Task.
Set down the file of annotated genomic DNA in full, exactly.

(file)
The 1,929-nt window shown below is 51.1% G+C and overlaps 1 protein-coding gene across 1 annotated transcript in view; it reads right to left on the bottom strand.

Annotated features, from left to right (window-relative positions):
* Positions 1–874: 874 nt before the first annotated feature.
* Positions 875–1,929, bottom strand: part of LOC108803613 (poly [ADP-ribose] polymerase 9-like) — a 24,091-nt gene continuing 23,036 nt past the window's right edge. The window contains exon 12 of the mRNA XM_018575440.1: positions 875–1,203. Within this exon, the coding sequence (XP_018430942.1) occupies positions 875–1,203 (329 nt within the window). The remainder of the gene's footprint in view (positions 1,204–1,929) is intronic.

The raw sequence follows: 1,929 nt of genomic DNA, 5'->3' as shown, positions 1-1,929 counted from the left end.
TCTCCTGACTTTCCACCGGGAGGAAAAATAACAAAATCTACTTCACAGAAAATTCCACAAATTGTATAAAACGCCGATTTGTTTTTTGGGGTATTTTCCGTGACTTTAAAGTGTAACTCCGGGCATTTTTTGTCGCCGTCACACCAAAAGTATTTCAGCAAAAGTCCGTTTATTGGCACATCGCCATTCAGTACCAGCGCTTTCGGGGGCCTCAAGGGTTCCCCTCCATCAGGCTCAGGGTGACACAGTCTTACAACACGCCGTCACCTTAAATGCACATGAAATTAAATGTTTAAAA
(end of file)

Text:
The 1,929-nt window shown below is 51.1% G+C and overlaps 1 protein-coding gene across 1 annotated transcript in view; it reads right to left on the bottom strand.

Annotated features, from left to right (window-relative positions):
* Positions 1–874: 874 nt before the first annotated feature.
* Positions 875–1,929, bottom strand: part of LOC108803613 (poly [ADP-ribose] polymerase 9-like) — a 24,091-nt gene continuing 23,036 nt past the window's right edge. The window contains exon 12 of the mRNA XM_018575440.1: positions 875–1,203. Within this exon, the coding sequence (XP_018430942.1) occupies positions 875–1,203 (329 nt within the window). The remainder of the gene's footprint in view (positions 1,204–1,929) is intronic.

The raw sequence follows: 1,929 nt of genomic DNA, 5'->3' as shown, positions 1-1,929 counted from the left end.
TCTCCTGACTTTCCACCGGGAGGAAAAATAACAAAATCTACTTCACAGAAAATTCCACAAATTGTATAAAACGCCGATTTGTTTTTTGGGGTATTTTCCGTGACTTTAAAGTGTAACTCCGGGCATTTTTTGTCGCCGTCACACCAAAAGTATTTCAGCAAAAGTCCGTTTATTGGCACATCGCCATTCAGTACCAGCGCTTTCGGGGGCCTCAAGGGTTCCCCTCCATCAGGCTCAGGGTGACACAGTCTTACAACACGCCGTCACCTTAAATGCACATGAAATTAAATGTTTAAAA